Saltlands – Sail Through the Desert! is a recently published boardgame from Antler Games for 1 to 6 players and set in a Mad Max-style future.
Saltlands – Sail Through the Desert! is a recently published boardgame from Antler Games for 1 to 6 players and set in a Mad Max-style future. Although it was a Kickstarter, I only learned of the game shortly after it shipped, and managed to pick up the base game from a reseller on Amazon. I also got the Lost in the Desert expansion from another reseller on eBay.
The Saltlands are a former inland sea which dried up during an unspecified apocalypse. There are some small settlements on the edge of the Saltlands which are overrun by ruthless raiders at the start of the game. Each player controls a refugee character who is fleeing the raiders and chasing rumors of other settlements across the wasteland.
Saltlands has strong visual appeal. The starkness of the salt is seen throughout the game, on the box covers, the white space on the cards, the salt hexes on the map tiles, and the artwork on the back of the character cards. The art is crisp and evocative, and nearly realistic. The closest comparison I can make would be a non-porno Milo Manara. The characters are depicted on standees, while the raiders are all represented by small tan plastic miniatures of their vehicles.
Each player starts with an over-sized character card, plus some playing cards representing a spear, a water skin, a unique item, and a landsail. Each character has a unique ability and their unique item, and these small differences can have a significant impact on your strategy. For example, the Scout gets a movement bonus if he is driving a gas-powered vehicle, and can use his binoculars to reveal even distant terrain tiles. The Scientist is constantly tinkering, so he gets a free card draw each turn and can use his water distiller to retrieve water cards from the discard pile.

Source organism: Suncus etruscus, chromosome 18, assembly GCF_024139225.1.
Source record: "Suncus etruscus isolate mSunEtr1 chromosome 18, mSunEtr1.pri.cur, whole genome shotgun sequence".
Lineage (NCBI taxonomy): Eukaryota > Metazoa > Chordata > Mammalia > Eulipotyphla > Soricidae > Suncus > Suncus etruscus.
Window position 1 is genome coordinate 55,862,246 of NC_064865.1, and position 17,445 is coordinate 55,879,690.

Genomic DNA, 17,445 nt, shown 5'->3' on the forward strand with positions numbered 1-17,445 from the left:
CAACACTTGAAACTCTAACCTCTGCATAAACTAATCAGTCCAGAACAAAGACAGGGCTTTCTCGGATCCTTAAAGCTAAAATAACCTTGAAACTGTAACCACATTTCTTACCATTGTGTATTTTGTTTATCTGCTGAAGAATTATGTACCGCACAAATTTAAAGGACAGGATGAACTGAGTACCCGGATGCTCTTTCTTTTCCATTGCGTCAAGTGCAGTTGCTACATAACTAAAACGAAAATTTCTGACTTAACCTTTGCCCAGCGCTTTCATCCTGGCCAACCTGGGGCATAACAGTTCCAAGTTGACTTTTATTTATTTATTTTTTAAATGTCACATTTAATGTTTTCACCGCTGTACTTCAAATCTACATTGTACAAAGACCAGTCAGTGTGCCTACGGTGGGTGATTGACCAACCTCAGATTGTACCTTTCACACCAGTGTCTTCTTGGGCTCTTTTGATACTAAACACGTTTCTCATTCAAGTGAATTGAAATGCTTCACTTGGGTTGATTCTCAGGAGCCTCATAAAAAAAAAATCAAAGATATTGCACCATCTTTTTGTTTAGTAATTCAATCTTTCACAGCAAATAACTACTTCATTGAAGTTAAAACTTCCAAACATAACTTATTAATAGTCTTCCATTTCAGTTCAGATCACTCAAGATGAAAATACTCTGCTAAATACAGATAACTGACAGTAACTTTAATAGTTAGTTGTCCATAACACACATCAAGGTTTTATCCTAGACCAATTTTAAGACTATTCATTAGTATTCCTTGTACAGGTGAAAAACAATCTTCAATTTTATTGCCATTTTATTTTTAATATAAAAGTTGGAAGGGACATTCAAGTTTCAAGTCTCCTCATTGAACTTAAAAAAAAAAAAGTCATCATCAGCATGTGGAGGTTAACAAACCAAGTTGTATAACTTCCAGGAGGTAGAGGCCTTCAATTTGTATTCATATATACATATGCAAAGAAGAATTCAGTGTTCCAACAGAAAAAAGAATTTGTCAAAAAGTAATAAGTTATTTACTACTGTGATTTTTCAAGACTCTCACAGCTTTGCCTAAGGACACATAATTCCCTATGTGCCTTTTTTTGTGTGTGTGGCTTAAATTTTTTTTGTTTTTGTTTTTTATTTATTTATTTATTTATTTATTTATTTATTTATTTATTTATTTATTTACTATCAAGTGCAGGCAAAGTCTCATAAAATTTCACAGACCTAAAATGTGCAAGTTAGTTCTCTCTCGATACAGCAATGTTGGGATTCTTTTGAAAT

The landsail is like a small sail boat on wheels, with some room for cargo or passengers. Movement with a land sail is very tactical, because it moves faster when travelling at an angle ahead of the wind. And movement against the wind is only possible by tacking back and forth at angles. The wind periodically changes direction and force, causing land sails to move faster or slower. The land sails travels over both salt and sand dunes, but not through rocky terrain.
The raiders all drive gas-powered vehicles, which come in six varieties. Some gas-powered vehicles can’t handle sand dunes, but they all drive well on rocky terrain. Some of the gas-powered vehicles also have armor, and all are generally slower than the land sails. If you kill a raider, you get to draw some loot cards, and you can potentially abandon your current vehicle and drive off in the raider vehicle. A wounded raider is flipped on its side, which would work better with cardboard chits, but the minis are helpful for recognizing the different types of raiders.
There is a lot of open information in the game. When a new terrain tile is revealed, it is immediately stocked with some random face-up tokens representing allies, card draws, rumors, and victory cards. The four starting land tiles are also stocked with these tokens. Players scramble to grab those tokens while fighting or fleeing from raiders. The rumor tokens cause the rumor markers to migrate about the map, possibly revealing new terrain tiles and eventually a way to escape to safety. The victory cards represent items needed to buy a way into one of those safe havens, though these items could also get used during the game by desperate players.